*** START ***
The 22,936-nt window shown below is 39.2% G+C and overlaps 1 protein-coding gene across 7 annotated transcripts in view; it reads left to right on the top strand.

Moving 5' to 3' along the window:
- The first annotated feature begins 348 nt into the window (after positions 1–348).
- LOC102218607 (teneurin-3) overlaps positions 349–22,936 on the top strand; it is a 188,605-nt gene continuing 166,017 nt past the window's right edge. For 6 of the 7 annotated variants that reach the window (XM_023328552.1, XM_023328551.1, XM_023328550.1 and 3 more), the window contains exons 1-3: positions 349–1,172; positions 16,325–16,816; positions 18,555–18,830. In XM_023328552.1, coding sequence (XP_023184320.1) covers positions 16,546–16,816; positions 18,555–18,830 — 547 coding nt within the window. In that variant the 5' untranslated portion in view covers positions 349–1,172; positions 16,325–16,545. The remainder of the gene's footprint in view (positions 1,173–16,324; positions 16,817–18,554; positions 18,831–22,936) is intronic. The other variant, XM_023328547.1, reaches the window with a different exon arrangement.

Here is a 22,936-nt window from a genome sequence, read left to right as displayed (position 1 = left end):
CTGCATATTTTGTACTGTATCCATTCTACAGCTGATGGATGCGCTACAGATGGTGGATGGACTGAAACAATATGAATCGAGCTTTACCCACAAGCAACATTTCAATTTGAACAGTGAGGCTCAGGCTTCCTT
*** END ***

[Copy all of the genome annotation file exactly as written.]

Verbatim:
The 22,936-nt window shown below is 39.2% G+C and overlaps 1 protein-coding gene across 7 annotated transcripts in view; it reads left to right on the top strand.

Moving 5' to 3' along the window:
- The first annotated feature begins 348 nt into the window (after positions 1–348).
- LOC102218607 (teneurin-3) overlaps positions 349–22,936 on the top strand; it is a 188,605-nt gene continuing 166,017 nt past the window's right edge. For 6 of the 7 annotated variants that reach the window (XM_023328552.1, XM_023328551.1, XM_023328550.1 and 3 more), the window contains exons 1-3: positions 349–1,172; positions 16,325–16,816; positions 18,555–18,830. In XM_023328552.1, coding sequence (XP_023184320.1) covers positions 16,546–16,816; positions 18,555–18,830 — 547 coding nt within the window. In that variant the 5' untranslated portion in view covers positions 349–1,172; positions 16,325–16,545. The remainder of the gene's footprint in view (positions 1,173–16,324; positions 16,817–18,554; positions 18,831–22,936) is intronic. The other variant, XM_023328547.1, reaches the window with a different exon arrangement.

Here is a 22,936-nt window from a genome sequence, read left to right as displayed (position 1 = left end):
CTGCATATTTTGTACTGTATCCATTCTACAGCTGATGGATGCGCTACAGATGGTGGATGGACTGAAACAATATGAATCGAGCTTTACCCACAAGCAACATTTCAATTTGAACAGTGAGGCTCAGGCTTCCTT